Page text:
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  5. "Tha mi a' gabhail dìnnear."

"Tha mi a' gabhail dìnnear."

Translation:I am having dinner.

February 23, 2020

9 Comments


https://www.duolingo.com/profile/LauraMcPeace

I don't hear the ~ail bit at all, effectively sounding the same as Gabh?.is this right or is there a weak ail sounded?


https://www.duolingo.com/profile/Agatha631151

I hear: ha mi a gal geenyer


https://www.duolingo.com/profile/Ariaflame

It may depend on the voice. This word is pronounced differently in some dialects. Some the 'bh' is silent making it ga-al, others have the bh pronounced making it gav-al (it is possible the -al bit might be a bit quiet as well)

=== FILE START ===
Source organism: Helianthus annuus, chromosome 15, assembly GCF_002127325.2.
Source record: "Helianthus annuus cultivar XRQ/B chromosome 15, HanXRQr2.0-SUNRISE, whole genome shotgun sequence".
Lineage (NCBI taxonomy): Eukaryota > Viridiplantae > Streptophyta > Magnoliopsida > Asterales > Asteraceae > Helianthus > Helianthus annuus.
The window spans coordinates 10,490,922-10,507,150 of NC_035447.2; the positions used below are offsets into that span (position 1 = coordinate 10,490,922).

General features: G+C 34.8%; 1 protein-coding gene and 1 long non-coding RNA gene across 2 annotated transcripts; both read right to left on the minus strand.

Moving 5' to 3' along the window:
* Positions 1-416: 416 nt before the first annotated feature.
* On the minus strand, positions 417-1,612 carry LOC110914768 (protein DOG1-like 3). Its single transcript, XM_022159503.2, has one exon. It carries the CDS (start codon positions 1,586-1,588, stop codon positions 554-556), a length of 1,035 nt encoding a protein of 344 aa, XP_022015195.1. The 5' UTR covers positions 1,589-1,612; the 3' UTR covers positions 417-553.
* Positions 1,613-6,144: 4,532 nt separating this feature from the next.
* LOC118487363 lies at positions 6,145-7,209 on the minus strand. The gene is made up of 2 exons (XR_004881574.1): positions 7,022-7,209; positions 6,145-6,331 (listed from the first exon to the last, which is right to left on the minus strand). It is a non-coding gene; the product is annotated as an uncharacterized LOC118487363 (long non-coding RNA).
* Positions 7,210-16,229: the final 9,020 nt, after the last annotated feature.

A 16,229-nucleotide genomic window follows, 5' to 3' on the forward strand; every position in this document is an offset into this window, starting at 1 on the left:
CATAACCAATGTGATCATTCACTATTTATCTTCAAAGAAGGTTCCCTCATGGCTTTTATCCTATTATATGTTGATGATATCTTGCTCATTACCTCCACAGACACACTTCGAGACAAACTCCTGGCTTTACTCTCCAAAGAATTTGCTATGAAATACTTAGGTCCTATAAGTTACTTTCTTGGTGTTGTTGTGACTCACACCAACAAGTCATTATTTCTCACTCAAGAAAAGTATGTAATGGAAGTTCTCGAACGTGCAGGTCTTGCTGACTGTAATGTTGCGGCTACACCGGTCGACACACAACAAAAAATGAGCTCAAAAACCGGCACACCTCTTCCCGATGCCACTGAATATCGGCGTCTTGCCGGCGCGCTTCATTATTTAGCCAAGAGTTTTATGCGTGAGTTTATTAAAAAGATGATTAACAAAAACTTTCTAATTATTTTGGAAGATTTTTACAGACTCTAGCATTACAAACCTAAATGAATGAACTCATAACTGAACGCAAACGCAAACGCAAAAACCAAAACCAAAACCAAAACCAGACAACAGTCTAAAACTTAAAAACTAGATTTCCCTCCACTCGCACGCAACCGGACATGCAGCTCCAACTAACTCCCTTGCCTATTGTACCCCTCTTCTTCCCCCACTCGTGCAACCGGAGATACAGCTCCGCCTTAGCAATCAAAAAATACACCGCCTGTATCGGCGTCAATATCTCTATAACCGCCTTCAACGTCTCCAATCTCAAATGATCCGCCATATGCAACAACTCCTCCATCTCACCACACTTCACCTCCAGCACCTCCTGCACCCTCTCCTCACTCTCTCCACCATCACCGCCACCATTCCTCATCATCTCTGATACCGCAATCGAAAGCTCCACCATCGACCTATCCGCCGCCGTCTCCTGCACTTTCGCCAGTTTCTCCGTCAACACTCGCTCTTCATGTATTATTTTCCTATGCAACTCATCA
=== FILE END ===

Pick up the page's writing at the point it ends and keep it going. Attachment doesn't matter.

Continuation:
https://www.duolingo.com/profile/Markatansky

Nach eil "tha dìnnear agam"?


https://www.duolingo.com/profile/John362626

I think "tha dìnnear agam" would be "I have a dinner". In Scotland it's colloquial to say "I'm having dinner" or, more likely, "I'm having my dinner" (...can I call you back in a while...}


https://www.duolingo.com/profile/JouBA51

Dinnae ye hae tea in Scotland? I thought Scotland was the only place in the world, where people "eat tea".


https://www.duolingo.com/profile/John362626

Breakfast at breakfast time, dinner at dinner time, tea at tea time, supper at supper time (if you were lucky). No such thing as "lunch" when I was wee.


https://www.duolingo.com/profile/Coiseam

people refer to an evening meal as tea all over britain, particularly in the north of the island

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